Association between pesticide and polychlorinated biphenyl exposure during pregnancy and autism spectrum disorder among children: a meta-analysis

Article information

Clin Exp Pediatr. 2021;64(6):286-292
Publication date (electronic) : 2020 July 27
doi : https://doi.org/10.3345/cep.2020.00864
1Nutrition Health Research Center, Hamadan University of Medical Sciences, Hamadan, Iran
2Social Determinants of Health Research Center, Hamadan University of Medical Sciences, Hamadan, Iran
3Department of Epidemiology, Hamadan University of medical Sciences, Hamadan, Iran
4Autism Spectrum disorders Research Center, Hamadan University of Medical Sciences, Hamadan, Iran
Corresponding author: Ensiyeh Jenabi, PhD, Autism Spectrum disorders Research Center, Hamadan University of Medical Sciences, Hamadan, Iran Email: en.jenabi@yahoo.com
Received 2020 May 10; Revised 2020 July 16; Accepted 2020 July 25.

Abstract

Background

The effect of exposure to environmental factors on autism spectrum disorders (ASD), especially during pregnancy, is unclear.

Purpose

This meta-analysis investigated the association between exposure to pesticides and polychlorinated biphenyls (PCBs) during pregnancy and ASD risk among children.

Methods

We searched Scopus, PubMed, Web of Science, and ProQuest for articles published through September 2019. Random-effects models were used to examine the association among studies using pooled odds ratios (ORs) and their 95% confidence intervals (CI). I2 tests were used to measure interstudy heterogeneity.

Results

The pooled OR indicated a significant association between PCB and pesticide exposure during pregnancy and ASD risk among children (OR, 1.80; 95% CI, 1.26–2.34; and OR, 1.20; 95% CI, 1.02–1.39), respectively.

Conclusion

Findings of the present study indicate that exposure to pesticides and PCBs during pregnancy may affect the risk of ASD among children.

Key message

· This meta-analysis analyzed the association between pesticide and polychlorinated biphenyl (PCB) exposure during pregnancy and autism spectrum disorders (ASD) risk among children.

· A significant association was noted between PCB and pesticide exposure during pregnancy and ASD risk among children (odds ratio [OR], 1.80; 95% confidence interval [CI], 1.26–2.34 and OR, 1.20; 95% CI, 1.02–1.39), respectively.

· Pesticide and PCB exposure during pregnancy may affect ASD risk among children.

Graphical abstract.

Introduction

Autism spectrum disorders (ASDs) are a group of neurodevelopment disorders affecting approximately 1.5% of children in most societies [1]. The range and severity of related symptoms among children are restricted. These symptoms include repetitive patterns of behavior, difficulty with verbal and nonverbal communication, and atypical socialization [2]. An increasing pattern in the incidence of ASDs has been indicated over the last 20 years [3]. The etiology of this disease is unclear, and although many studies have reported that genetic factors play a role, they fail to provide explanation for all cases [4]. Preeclampsia, low birth weight, and neonatal icterus are risk factors for ASD [5,6]. It was recently reported that exposure to environmental chemicals during pregnancy may play an important role in the early development of ASDs [7,8].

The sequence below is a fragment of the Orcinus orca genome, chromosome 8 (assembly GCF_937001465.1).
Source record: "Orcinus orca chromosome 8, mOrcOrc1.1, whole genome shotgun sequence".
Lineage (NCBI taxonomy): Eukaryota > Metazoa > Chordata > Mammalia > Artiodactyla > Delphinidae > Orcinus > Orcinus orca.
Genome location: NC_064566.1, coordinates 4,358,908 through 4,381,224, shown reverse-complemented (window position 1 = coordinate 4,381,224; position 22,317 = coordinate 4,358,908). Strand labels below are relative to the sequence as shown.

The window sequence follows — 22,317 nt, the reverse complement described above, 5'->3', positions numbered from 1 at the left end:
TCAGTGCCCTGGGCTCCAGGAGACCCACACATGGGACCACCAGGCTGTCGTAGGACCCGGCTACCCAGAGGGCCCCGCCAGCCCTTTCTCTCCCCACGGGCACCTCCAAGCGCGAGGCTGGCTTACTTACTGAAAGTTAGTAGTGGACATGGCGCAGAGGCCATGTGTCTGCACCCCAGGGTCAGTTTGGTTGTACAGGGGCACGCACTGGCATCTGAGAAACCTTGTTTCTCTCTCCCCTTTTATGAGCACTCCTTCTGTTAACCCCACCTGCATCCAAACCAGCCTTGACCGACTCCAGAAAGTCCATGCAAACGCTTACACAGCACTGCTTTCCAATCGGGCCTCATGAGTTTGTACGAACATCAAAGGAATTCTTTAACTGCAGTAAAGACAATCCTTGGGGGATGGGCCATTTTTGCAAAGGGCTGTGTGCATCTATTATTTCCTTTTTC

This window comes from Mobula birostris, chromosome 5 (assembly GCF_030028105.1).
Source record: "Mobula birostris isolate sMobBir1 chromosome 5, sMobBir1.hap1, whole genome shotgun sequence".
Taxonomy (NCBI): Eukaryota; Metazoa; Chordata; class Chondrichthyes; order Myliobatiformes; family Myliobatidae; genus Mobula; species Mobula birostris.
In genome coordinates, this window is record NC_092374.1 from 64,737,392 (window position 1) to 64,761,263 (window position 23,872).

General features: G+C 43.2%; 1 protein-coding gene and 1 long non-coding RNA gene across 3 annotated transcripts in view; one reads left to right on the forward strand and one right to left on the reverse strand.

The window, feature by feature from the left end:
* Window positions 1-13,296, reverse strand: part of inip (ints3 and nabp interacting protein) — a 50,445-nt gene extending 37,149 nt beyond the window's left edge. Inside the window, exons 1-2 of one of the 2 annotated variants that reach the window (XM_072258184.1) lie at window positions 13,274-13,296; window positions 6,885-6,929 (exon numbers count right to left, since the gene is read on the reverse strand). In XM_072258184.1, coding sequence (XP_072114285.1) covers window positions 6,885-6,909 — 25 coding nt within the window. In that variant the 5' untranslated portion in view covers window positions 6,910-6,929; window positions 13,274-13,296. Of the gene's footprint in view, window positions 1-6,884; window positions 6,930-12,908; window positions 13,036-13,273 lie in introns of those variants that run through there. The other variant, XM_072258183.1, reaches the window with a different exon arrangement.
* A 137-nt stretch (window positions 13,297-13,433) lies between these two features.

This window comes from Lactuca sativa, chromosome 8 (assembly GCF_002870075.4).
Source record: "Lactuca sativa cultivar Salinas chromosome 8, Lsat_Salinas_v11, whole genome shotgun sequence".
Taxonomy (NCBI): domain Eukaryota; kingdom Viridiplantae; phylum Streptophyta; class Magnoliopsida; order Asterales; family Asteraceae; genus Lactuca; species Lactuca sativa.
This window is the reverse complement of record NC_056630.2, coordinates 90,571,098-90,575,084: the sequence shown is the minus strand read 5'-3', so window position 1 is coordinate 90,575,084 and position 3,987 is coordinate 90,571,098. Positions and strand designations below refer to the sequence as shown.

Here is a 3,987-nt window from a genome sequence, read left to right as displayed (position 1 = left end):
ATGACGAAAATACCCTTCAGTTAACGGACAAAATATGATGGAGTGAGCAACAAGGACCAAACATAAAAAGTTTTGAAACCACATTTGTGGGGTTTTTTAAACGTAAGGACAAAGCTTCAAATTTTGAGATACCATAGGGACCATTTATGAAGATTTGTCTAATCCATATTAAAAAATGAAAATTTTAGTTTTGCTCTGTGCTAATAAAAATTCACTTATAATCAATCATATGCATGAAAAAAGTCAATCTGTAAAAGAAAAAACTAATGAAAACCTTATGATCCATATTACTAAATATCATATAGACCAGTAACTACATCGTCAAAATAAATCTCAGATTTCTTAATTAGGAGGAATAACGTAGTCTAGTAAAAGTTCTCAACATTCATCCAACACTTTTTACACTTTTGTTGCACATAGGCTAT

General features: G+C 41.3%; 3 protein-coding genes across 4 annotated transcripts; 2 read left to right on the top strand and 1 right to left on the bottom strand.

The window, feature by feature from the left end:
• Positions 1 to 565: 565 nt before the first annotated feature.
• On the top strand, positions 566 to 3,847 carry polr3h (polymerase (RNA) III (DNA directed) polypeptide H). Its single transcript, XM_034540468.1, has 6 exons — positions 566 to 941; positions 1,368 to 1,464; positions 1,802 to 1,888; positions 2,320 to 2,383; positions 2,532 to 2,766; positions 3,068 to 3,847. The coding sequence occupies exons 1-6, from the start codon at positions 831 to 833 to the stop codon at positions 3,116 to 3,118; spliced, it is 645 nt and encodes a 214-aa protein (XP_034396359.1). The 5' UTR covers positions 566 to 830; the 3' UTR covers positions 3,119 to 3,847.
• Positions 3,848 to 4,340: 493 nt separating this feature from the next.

Polychlorinated biphenyls (PCB) are a class of persistent organic pollutions in the environment with neurotoxic properties [9]. The possible mechanisms induced by PCB in the etiology of ASD include effects on neuronal development, oxidative stress, neuroexcitability, and disturbance of steroid hormone levels [10]. Many studies have investigated the impact of prenatal PCB exposure and neurodevelopmental disorders in children [11-13]. Pesticides are a class of chemical compounds, including insecticides, herbicides, fungicides, and rodenticides, that are widely used throughout the world. The toxicity mechanisms of pesticides are diverse. The changes in neuroprotein levels, gene expressions, and neurobehavioral abnormalities have been broadly reported in different studies [14]. Gunier et al. [15], Horton et al. [16], Rauh et al. [17], and Grandjean and Landrigan [18] have shown that prenatal exposure to several types of pesticides is associated with neurodevelopmental disorders and ASDs. Few studies have demonstrated no association between pesticide exposure during pregnancy and ASDs among children. Exposure to pesticides and PCBs during pregnancy is a risk factor for ASD development among children; to date, no meta-analysis has been performed on this aspect. Therefore, this is the first meta-analysis to pool all case-control and cohort studies extracted from broader databases to examine the association between pesticide and PCB exposure during pregnancy and the risk of ASDs among children.

Methods

1. Data

The major international databases (PubMed, Scopus, ProQuest, and Web of Science) were reviewed for relevant articles published through September 2019 using the following keywords: (pesticides OR DMTP OR dimethyl thiophosphate) AND (PCB OR polychlorinated biphenyls) AND (autism OR ASD OR autism spectrum disorder) with no restrictions on language or time. The reference lists of the retrieved studies were manually searched to identify additional articles.